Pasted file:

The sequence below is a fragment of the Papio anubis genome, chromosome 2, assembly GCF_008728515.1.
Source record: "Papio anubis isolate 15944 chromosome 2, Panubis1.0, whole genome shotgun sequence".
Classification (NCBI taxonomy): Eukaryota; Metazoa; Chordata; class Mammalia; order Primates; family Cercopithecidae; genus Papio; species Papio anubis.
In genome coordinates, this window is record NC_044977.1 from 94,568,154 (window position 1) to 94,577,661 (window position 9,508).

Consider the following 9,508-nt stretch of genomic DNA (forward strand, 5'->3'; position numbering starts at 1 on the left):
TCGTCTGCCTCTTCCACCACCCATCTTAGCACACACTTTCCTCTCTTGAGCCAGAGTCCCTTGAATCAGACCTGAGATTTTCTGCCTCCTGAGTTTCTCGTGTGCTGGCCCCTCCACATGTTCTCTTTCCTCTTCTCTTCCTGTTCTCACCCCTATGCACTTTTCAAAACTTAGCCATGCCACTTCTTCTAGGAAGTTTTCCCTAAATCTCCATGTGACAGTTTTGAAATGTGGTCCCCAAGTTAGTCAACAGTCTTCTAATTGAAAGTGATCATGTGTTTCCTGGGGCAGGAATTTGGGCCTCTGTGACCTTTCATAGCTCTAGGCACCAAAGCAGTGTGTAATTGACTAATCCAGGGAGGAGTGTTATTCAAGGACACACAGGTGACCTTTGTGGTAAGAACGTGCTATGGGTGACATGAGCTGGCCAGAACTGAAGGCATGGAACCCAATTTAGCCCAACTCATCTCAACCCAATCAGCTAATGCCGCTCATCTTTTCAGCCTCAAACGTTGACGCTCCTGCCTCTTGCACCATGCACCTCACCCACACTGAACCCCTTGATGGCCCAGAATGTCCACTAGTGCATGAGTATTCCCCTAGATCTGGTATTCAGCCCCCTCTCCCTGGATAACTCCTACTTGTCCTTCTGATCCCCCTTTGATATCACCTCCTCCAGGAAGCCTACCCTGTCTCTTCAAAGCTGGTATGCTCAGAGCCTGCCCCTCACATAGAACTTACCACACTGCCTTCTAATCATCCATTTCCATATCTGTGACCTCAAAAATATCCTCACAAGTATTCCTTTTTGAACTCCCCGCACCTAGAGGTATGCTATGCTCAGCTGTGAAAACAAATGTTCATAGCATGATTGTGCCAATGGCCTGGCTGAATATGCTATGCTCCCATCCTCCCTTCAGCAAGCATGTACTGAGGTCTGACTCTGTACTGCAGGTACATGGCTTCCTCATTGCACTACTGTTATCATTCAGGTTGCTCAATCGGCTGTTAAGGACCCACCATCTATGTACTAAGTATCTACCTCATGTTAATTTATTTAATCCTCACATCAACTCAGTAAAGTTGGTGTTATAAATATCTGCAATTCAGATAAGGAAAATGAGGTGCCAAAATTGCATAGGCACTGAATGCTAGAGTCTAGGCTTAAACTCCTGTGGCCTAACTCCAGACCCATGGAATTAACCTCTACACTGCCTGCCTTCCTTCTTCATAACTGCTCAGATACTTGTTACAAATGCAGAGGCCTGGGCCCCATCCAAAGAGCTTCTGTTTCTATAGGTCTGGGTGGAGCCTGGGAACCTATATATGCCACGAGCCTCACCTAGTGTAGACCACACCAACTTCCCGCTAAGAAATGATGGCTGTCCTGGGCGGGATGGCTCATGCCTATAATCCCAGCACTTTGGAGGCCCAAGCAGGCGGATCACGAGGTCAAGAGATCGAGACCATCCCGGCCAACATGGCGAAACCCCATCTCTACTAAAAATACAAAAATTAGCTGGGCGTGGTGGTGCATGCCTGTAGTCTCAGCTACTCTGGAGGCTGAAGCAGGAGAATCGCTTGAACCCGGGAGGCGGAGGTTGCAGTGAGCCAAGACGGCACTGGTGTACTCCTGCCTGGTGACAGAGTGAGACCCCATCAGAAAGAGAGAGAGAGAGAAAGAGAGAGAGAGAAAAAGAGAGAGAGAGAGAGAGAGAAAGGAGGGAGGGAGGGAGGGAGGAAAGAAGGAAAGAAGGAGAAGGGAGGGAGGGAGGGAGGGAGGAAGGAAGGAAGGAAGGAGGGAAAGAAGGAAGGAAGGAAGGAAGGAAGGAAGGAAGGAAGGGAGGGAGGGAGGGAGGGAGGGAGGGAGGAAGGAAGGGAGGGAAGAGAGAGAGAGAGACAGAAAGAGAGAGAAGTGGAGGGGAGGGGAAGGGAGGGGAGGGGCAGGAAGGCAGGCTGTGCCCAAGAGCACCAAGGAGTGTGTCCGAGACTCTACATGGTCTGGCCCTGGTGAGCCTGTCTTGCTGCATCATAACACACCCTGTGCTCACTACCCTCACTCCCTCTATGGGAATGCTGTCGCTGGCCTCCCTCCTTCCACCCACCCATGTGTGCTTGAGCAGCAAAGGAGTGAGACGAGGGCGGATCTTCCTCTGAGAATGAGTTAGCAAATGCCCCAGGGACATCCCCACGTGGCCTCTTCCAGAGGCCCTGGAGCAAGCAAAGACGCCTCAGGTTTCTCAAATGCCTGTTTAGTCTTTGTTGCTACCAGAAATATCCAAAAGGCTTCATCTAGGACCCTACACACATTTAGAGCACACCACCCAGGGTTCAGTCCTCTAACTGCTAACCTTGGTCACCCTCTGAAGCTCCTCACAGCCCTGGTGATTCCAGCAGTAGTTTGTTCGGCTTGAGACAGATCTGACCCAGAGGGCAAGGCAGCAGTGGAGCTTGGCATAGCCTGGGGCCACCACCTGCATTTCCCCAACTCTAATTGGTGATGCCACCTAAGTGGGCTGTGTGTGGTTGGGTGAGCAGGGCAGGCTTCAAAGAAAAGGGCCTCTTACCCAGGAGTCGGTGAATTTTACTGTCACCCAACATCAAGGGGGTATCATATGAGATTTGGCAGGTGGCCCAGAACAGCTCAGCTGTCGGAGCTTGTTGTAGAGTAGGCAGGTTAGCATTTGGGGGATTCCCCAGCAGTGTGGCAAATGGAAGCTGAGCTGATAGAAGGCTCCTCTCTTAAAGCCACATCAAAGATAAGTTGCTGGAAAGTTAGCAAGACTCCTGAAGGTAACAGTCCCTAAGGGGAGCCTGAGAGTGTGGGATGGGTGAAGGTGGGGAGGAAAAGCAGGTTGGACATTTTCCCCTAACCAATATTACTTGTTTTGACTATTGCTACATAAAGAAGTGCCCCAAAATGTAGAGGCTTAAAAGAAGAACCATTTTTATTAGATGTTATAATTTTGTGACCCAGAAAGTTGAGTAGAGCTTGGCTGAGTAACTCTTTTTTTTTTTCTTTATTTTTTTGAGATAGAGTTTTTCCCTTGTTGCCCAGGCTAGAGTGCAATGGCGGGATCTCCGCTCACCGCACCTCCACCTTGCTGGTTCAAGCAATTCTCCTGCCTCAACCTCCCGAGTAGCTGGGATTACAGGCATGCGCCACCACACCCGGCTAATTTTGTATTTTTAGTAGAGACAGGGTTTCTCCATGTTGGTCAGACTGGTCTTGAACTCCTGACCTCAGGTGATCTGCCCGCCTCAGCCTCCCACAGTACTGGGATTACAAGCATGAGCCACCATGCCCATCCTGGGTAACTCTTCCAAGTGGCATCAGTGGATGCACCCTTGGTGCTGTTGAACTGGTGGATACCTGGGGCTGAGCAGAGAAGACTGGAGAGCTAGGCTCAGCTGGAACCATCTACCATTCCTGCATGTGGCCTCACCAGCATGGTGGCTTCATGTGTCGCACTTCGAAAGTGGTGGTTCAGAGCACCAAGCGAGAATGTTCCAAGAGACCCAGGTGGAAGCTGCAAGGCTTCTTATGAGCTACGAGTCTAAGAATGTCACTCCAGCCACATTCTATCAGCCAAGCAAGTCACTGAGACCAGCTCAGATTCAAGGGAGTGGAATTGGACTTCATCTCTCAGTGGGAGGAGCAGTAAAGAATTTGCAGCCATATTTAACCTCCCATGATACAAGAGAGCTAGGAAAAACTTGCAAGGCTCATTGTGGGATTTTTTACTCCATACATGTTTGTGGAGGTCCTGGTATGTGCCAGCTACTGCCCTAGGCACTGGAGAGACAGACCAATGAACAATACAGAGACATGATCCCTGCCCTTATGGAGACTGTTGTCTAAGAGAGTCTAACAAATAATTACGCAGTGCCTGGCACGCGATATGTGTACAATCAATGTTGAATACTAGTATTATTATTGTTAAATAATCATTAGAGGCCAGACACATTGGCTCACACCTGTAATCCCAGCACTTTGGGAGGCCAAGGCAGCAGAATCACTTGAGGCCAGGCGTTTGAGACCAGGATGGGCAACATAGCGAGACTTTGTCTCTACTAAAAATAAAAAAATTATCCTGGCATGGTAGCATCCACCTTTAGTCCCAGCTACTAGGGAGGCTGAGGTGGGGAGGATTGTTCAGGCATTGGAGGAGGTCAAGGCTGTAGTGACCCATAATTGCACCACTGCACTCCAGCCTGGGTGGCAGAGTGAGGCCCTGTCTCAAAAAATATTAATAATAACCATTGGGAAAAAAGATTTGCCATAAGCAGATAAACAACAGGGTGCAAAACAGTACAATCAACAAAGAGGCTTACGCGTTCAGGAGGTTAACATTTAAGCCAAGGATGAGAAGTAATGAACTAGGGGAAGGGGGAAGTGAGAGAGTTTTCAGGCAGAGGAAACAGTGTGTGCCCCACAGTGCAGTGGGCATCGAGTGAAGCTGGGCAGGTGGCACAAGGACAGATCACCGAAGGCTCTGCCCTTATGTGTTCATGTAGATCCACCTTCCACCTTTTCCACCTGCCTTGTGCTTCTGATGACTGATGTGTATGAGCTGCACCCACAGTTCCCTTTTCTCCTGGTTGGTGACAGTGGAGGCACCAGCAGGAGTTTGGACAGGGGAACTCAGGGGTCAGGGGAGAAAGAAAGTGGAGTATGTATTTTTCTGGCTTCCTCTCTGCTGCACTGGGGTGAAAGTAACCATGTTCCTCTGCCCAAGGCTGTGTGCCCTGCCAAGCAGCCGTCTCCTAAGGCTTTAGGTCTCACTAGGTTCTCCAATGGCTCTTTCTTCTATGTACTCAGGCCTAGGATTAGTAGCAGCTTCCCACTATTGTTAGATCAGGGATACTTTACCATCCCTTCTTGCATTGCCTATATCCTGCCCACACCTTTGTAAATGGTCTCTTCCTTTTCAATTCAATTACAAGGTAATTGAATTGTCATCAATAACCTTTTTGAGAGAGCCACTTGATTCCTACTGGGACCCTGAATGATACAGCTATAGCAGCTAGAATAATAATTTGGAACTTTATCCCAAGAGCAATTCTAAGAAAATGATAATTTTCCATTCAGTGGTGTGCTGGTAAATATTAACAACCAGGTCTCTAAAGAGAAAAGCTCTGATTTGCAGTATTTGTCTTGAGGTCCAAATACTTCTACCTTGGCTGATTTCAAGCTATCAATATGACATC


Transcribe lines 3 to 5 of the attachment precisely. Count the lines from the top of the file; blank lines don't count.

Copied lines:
Classification (NCBI taxonomy): Eukaryota; Metazoa; Chordata; class Mammalia; order Primates; family Cercopithecidae; genus Papio; species Papio anubis.
In genome coordinates, this window is record NC_044977.1 from 94,568,154 (window position 1) to 94,577,661 (window position 9,508).

Consider the following 9,508-nt stretch of genomic DNA (forward strand, 5'->3'; position numbering starts at 1 on the left):